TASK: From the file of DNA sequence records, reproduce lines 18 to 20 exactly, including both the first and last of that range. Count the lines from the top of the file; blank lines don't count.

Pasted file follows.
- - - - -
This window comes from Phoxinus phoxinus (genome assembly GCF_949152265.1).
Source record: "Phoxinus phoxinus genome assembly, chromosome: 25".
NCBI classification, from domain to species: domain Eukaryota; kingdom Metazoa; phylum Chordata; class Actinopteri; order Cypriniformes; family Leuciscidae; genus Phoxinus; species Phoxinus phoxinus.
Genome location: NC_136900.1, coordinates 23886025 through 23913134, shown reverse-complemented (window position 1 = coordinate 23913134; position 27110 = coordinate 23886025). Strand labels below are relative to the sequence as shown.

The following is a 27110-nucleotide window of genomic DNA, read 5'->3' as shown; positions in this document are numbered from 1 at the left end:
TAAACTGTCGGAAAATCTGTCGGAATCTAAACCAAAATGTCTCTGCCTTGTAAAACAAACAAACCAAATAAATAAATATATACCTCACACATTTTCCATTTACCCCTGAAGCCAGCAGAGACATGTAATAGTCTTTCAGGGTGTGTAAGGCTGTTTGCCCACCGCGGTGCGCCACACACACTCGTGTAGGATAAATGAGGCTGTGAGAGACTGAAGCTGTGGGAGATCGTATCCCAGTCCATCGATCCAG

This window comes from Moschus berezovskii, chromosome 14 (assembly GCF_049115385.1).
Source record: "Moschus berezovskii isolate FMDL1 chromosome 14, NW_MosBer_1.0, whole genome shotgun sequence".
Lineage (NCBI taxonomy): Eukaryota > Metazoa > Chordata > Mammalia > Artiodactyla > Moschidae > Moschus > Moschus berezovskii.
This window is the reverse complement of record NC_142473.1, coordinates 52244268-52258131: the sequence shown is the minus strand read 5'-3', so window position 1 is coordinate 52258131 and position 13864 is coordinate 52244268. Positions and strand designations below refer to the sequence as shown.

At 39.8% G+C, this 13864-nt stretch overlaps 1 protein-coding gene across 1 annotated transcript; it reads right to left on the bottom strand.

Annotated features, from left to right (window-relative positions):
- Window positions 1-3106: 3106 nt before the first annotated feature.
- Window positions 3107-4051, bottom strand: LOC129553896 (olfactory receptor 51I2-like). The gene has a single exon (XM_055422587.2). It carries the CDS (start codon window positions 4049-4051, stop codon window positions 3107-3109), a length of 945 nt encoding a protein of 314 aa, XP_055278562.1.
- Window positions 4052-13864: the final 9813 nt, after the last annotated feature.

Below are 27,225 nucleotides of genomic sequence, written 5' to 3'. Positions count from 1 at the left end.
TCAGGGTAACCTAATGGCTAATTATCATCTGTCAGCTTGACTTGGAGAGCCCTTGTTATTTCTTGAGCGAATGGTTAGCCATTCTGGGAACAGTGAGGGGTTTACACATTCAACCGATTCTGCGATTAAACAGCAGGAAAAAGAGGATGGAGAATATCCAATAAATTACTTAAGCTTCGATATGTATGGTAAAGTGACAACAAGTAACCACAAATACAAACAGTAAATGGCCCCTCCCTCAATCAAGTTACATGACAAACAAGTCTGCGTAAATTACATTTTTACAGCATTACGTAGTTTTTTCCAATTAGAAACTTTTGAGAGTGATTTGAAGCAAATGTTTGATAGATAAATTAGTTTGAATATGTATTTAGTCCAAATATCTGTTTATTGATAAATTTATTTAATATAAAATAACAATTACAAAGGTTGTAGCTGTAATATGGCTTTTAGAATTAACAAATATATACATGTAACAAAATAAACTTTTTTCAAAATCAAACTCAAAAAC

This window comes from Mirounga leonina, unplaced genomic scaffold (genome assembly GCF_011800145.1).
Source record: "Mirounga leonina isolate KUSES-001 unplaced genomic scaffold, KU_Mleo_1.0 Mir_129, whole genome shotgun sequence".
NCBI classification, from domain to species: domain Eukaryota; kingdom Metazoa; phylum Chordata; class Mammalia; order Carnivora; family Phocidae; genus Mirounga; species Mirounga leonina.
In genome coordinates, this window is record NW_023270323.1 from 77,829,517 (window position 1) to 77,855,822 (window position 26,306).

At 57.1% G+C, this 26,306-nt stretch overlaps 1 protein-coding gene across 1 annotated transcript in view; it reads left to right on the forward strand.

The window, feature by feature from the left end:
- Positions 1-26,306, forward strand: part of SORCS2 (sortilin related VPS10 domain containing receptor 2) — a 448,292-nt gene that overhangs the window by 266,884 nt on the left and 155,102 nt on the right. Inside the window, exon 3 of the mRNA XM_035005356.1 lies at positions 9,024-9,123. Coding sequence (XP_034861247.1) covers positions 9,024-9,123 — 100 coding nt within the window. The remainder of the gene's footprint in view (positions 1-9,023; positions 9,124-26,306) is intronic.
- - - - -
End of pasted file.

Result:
This window comes from Mirounga leonina, unplaced genomic scaffold (genome assembly GCF_011800145.1).
Source record: "Mirounga leonina isolate KUSES-001 unplaced genomic scaffold, KU_Mleo_1.0 Mir_129, whole genome shotgun sequence".
NCBI classification, from domain to species: domain Eukaryota; kingdom Metazoa; phylum Chordata; class Mammalia; order Carnivora; family Phocidae; genus Mirounga; species Mirounga leonina.